Dr. David Clark, the Director of the Center for Autism Recovery in Dallas, TX believes that it is a mistake to give melatonin to children with autism.
Melatonin has received recent attention for helping people get to sleep easier. It is made by a gland in the brain that seems to elicit sleep hormones and provide some relief for insomniacs.
However, Dr. Clark believes that giving melatonin to a child with autism could be a disaster. As Clark explains, melatonin is a hormone and whenever you give the body hormones from the outside, there can be disastrous effects on the body.
First of all, any time that you introduce a hormone from outside the body, the body itself may decide that it doesn't need to produce so much of the hormone anymore and may begin to atrophy (or cease production).
Second, the body may begin to lose feedback and coordination between the gland that should be producing the hormone and the hypothalamus.
Third, the body can build up a tolerance over time against the introduced hormone and require you to take larger and larger doses.
Another reason why Dr. Clark believes that melatonin should be avoided is that it does not work alone. Melatonin requires a second hormone, cortisol, to work properly. It is the dual production of both cortisol and melatonin that are responsible for allowing a person to sleep normally.
Unfortunately, as Dr. Clark suggests, once you start giving a child melatonin, the child may develop a long-term dependency on the hormone.
The Benefits of Melatonin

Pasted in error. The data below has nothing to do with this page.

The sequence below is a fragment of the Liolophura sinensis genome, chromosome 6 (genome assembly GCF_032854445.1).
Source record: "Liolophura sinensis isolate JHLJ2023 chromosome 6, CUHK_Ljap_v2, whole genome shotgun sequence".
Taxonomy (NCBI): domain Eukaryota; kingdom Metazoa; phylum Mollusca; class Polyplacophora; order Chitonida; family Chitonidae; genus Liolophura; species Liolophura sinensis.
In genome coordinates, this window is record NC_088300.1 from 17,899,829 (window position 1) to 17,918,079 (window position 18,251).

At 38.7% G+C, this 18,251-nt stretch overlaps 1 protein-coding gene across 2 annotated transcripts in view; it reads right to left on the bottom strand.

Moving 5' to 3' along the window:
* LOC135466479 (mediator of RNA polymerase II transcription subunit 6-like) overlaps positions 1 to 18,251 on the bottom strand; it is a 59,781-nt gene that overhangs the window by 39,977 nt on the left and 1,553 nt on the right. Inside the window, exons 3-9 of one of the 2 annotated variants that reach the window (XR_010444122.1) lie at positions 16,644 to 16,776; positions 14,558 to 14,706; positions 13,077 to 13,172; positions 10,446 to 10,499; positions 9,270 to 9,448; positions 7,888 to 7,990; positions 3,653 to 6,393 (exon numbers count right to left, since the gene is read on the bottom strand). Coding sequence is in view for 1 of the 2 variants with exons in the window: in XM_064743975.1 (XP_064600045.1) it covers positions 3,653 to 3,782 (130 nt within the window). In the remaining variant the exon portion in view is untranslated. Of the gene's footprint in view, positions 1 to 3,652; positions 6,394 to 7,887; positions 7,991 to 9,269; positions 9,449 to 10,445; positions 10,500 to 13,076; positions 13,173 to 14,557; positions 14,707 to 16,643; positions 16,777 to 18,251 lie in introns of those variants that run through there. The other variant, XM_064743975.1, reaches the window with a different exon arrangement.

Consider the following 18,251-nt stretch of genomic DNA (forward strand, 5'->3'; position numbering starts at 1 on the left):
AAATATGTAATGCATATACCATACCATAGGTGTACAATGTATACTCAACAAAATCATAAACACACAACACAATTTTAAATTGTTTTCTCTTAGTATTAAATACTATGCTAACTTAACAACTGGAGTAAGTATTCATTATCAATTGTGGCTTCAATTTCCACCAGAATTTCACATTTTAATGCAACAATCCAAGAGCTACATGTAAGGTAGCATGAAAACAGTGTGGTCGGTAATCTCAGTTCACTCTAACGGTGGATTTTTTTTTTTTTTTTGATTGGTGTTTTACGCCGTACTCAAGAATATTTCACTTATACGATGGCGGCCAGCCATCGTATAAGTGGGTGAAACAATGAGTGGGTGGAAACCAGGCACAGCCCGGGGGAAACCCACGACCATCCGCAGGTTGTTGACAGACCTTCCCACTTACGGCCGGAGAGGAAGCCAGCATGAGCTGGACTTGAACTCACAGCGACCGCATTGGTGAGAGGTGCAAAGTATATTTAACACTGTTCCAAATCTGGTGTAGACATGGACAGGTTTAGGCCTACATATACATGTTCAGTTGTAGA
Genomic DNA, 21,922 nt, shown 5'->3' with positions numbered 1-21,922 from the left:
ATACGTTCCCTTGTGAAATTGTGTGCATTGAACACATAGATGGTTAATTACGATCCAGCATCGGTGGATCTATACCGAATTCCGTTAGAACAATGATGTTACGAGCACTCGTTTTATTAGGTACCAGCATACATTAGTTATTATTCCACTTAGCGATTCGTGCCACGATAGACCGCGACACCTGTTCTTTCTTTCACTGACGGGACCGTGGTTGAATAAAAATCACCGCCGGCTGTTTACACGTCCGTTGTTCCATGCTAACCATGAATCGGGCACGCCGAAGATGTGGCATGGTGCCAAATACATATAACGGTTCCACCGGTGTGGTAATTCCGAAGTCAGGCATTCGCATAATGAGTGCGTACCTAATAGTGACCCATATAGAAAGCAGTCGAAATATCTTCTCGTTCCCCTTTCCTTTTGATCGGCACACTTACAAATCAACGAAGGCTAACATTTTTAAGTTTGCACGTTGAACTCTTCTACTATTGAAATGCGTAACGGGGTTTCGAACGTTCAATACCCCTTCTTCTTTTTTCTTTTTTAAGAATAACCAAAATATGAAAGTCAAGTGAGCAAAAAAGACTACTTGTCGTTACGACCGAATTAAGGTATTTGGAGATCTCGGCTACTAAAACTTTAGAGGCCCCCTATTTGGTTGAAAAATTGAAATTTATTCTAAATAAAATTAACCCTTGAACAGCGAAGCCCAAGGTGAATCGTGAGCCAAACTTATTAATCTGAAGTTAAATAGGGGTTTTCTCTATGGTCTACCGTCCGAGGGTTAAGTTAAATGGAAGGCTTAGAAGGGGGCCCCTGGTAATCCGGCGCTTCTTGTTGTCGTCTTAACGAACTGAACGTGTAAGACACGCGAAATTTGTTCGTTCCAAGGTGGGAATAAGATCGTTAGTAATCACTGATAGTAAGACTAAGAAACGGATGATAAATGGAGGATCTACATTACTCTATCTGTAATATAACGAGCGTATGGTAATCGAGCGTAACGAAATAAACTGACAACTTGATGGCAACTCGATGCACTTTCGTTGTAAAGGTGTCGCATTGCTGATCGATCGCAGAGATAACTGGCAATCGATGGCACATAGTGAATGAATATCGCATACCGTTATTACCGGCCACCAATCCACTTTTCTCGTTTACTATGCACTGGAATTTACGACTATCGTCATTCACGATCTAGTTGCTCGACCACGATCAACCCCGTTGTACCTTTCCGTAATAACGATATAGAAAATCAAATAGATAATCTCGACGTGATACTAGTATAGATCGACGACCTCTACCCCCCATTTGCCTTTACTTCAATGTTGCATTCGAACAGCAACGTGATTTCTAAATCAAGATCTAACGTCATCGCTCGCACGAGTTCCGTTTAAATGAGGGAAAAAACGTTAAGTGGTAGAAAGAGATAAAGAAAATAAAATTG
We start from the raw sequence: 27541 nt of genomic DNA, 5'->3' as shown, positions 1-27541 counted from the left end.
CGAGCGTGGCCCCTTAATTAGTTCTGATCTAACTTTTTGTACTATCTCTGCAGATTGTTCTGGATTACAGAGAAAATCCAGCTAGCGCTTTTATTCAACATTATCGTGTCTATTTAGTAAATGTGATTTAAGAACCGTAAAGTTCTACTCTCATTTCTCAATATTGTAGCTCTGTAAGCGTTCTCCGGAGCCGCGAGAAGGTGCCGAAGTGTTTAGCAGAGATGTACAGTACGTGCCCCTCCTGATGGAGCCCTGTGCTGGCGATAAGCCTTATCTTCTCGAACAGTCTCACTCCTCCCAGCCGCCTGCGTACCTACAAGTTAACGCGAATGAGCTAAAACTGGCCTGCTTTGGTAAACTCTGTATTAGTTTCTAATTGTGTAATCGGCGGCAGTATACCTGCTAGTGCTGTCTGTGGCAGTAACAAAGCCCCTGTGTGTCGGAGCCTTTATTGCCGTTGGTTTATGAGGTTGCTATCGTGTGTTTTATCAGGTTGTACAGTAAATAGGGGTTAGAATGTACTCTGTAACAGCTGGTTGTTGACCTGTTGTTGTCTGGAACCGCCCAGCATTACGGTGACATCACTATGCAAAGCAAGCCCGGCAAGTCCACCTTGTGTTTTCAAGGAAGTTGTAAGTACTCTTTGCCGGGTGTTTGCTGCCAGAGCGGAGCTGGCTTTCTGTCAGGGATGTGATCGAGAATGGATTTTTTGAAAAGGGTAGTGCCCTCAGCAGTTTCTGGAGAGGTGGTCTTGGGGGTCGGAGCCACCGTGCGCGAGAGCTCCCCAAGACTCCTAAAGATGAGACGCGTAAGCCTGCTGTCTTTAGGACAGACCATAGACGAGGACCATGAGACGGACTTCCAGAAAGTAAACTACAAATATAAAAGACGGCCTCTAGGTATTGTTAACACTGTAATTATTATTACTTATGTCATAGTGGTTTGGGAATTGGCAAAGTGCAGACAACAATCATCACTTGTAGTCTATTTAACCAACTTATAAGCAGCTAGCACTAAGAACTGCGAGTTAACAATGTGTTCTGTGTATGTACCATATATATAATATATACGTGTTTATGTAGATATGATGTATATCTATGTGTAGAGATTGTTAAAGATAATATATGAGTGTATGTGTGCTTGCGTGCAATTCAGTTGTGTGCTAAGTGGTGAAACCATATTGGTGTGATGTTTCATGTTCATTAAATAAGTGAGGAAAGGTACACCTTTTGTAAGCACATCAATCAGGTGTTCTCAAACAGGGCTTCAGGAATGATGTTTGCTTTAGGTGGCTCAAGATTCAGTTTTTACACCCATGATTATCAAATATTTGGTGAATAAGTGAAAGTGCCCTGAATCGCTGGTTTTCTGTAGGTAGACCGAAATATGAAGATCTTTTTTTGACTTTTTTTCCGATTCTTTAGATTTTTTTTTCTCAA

Dr. Sonya Doherty believes just the opposite: Melatonin is safe and helpful for children with autism. Of all children diagnosed with autism, 83 percent of them have sleep disorders. When a child is diagnosed with autism or lands on the autism spectrum, the chances are high that the child also has issues falling or staying asleep.
Research conducted at the Arkansas Children's Research Institute has concluded that 90 percent of children with autism also have methylation impairments. Methylation impairments can alter the manner in which the body produces essential brain chemicals such as norepinephrine, glutamate, GABA, dopamine, and serotonin. Serotonin is an essential chemical for helping to induce sleep and up to 90 percent of serotonin is developed by the gastrointestinal tract.
Nearly 85 percent of children with autism also have digestive issues, which include gut flora imbalance, pain, diarrhea, and constipation. Vitamin D helps the serotonin become converted to melatonin. Research has steadily pointed to vitamin D deficiency as a risk factor of autism. Also, many of the children who have autism or ADHD also have magnesium deficiencies and appropriate magnesium levels are needed to fall and stay asleep.
Methylation impairment, digestive problems, and nutrient deficiencies have all been found to contribute to sleep issues in children with autism. Also at a high risk for developing sleep issues are children who experience developmental concerns. Research points to a disturbing pattern: the very children who need sleep the most experience the most problems with getting to sleep and staying asleep.
Research Suggests Melatonin Could Help Children with Autism Sleep
Another study suggests that low doses of melatonin could help children who have autism fall and stay asleep better. Eleven children with autism participated in the study and ranged between the ages of 4 and 10. When the researchers gave the children low doses of melatonin, the children were able to fall asleep quicker and stay asleep longer, according to one of the lead researchers, Beth Malow, the director of the Sleep Disorders Center of Vanderbilt University in Nashville, TN.